Yan Pascal Tortelier

Chief Conductor, Iceland Symphony Orchestra
Conductor Emeritus, BBC Philharmonic Orchestra

Biography

Yan Pascal Tortelier enjoys a distinguished career as guest conductor of the world’s most prestigious orchestras. He began his musical career as a violinist and, at fourteen, won first prize for violin at the Paris Conservatoire, making his soloist debut with the London Philharmonic Orchestra shortly afterward. Following general musical studies with Nadia Boulanger, Tortelier studied conducting with Franco Ferrara at the Accademia Chigiana in Siena. This season, Yan Pascal Tortelier takes up the position of Chief Conductor of the Iceland Symphony Orchestra with whom he has built a very special relationship during his guest appearances with the orchestra in recent seasons. Former positions have included Principal Conductor and Artistic Director of the Ulster Orchestra (1989-1992) and Principal Guest Conductor of the Pittsburgh Symphony Orchestra (2005-2008). He was also Principal Conductor of the Sao Paulo Symphony Orchestra from 2009-2011. Following his outstanding work as Chief Conductor of the BBC Philharmonic between 1992 and 2003, including annual appearances at the BBC Proms and a very successful tour of the US to celebrate the orchestra’s 60th anniversary season, he was given the title of Conductor Emeritus and continues to work and record with the orchestra regularly. Yan Pascal Tortelier also holds the position of Principal Guest Conductor at the Royal Academy of Music in London.

Yan Pascal Tortelier has collaborated with major orchestras including the London Symphony Orchestra, London Philharmonic Orchestra, Orchestre de Paris, Royal Concertgebouw Orchestra, Czech Philharmonic, St Petersburg Philharmonic, Oslo Philharmonic, Filarmonica della Scala Milan, Philadelphia Orchestra, Los Angeles Philharmonic, the Minnesota Orchestra, and the Boston and Chicago symphony orchestras. Further afield he has collaborated with the Sydney and the Melbourne Symphony, Tokyo Metropolitan Symphony, and Malaysian philharmonic orchestras.

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Reviews

“The orchestra played admirably with great precision under Tortelier […] All kinds of details were carefully executed and the larger context was always clear. The final dance was so powerful that it will live in my memory for a long time. It can safely be said that Tortelier started his tenure with great style. (Opening concert as Chief Conductor of the Iceland Symphony Orchestra)”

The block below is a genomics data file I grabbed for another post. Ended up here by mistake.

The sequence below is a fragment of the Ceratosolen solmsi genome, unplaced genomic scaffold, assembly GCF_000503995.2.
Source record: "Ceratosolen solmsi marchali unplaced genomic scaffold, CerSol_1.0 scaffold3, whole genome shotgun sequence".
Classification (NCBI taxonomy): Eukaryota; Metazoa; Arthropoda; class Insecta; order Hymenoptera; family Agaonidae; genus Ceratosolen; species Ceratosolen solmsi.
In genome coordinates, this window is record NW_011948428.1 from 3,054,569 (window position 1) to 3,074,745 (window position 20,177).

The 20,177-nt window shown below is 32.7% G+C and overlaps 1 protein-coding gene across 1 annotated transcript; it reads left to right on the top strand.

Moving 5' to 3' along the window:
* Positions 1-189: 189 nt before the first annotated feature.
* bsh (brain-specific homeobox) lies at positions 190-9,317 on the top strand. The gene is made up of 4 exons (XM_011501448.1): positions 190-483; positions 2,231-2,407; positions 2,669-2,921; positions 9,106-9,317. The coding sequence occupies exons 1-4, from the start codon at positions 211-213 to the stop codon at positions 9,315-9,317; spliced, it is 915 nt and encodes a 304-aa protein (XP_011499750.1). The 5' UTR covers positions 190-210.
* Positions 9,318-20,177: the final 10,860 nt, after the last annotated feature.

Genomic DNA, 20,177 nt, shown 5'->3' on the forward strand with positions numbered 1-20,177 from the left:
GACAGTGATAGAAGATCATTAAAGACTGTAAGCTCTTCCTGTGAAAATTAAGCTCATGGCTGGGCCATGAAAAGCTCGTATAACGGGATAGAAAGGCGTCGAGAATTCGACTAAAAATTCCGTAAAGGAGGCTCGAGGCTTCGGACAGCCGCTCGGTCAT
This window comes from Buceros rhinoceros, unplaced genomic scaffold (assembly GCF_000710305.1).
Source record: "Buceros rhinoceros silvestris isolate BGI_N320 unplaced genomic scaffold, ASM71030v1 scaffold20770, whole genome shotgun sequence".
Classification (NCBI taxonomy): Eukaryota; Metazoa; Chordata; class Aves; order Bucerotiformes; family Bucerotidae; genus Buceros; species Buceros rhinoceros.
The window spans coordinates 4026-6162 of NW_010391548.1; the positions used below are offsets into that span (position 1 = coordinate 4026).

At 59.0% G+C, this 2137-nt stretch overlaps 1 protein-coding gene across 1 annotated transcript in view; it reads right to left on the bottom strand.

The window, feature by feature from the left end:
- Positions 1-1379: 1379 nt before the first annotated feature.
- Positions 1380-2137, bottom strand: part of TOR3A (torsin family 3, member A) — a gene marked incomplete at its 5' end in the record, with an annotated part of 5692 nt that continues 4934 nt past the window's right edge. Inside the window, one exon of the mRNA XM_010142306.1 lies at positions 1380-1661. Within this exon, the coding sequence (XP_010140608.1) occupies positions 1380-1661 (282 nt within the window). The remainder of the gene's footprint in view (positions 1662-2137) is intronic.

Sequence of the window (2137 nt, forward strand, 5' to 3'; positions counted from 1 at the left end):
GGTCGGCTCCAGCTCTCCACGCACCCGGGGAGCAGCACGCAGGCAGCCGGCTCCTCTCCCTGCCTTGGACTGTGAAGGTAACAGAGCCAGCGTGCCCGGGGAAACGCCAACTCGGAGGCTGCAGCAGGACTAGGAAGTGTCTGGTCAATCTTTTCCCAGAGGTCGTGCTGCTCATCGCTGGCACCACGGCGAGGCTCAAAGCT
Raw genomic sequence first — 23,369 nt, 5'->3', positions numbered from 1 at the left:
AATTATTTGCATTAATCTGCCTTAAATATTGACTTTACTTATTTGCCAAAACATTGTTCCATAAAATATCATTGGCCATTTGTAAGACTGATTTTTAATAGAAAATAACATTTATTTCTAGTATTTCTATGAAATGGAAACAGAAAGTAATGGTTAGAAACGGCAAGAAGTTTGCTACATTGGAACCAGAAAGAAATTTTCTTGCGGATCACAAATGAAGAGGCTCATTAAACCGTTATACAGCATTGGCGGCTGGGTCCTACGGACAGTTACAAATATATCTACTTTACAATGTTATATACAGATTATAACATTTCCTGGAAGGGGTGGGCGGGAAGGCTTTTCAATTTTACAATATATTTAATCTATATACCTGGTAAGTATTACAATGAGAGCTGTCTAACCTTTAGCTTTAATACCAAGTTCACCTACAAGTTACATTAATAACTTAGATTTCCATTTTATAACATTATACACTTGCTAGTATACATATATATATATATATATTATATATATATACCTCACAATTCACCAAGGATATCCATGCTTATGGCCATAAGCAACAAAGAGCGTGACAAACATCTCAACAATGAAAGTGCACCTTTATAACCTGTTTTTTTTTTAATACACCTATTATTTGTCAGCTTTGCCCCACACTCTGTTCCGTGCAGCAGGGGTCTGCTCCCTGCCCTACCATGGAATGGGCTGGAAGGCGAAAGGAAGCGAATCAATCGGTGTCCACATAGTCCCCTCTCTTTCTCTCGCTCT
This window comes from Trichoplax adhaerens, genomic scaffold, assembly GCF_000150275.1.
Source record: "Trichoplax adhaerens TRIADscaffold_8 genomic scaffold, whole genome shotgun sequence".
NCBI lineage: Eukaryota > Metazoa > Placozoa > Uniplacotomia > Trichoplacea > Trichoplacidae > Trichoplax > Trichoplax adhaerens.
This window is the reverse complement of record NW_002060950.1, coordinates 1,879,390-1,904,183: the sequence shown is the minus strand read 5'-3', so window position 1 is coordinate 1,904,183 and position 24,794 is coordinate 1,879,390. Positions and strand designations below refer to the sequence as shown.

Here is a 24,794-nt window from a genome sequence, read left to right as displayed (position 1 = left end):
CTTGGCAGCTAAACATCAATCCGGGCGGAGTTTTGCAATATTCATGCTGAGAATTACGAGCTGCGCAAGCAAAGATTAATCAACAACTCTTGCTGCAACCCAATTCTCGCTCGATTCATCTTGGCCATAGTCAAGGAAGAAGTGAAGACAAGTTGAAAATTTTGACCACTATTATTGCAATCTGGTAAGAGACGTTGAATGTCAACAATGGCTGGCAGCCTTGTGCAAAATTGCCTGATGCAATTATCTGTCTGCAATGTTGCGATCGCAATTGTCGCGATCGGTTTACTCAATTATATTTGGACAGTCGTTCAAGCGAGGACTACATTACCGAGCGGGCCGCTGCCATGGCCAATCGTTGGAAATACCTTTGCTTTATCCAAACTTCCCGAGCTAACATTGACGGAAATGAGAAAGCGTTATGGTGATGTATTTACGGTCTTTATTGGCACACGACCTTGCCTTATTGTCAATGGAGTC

JÓNAS SEN SKRIFAR

Visir.is

“Tortelier completed the concert with a magnificently conceived and performed account of the Symphony No. 5 [Sibelius]… The conductor achieved genuine grandeur in the outer movements but led the second movement with a nice light touch. Tortelier marshaled full orchestra sonorities rarely heard in Heinz Hall, with well-balanced full textures, including strong bass and middle voices, and with brass of immense dimension.”

Mark Kanny

Pittsburgh Symphony Orchestra

More Reviews

“The orchestra played admirably with great precision under Tortelier […] All kinds of details were carefully executed and the larger context was always clear. The final dance was so powerful that it will live in my memory for a long time. It can safely be said that Tortelier started his tenure with great style. (Opening concert as Chief Conductor of the Iceland Symphony Orchestra)”

JÓNAS SEN SKRIFAR, Visir.is, September 2016 

“The third instalment of the Singapore Symphony Orchestra’s (SSO’s) Shakespeare 400 subscription concerts saw French conductor Yan Pascal Tortelier returning to the podium directing two works by countryman Hector Berlioz in a vivid demonstration of how a conductor can transform an orchestra… The breadth of timbres and emotions depicted in Berlioz’s writing is breathtaking, requiring exquisite attention to detail and musical line, qualities Tortelier demonstrated beyond reproach”

Mervin Beng, The Straits Times, July 2016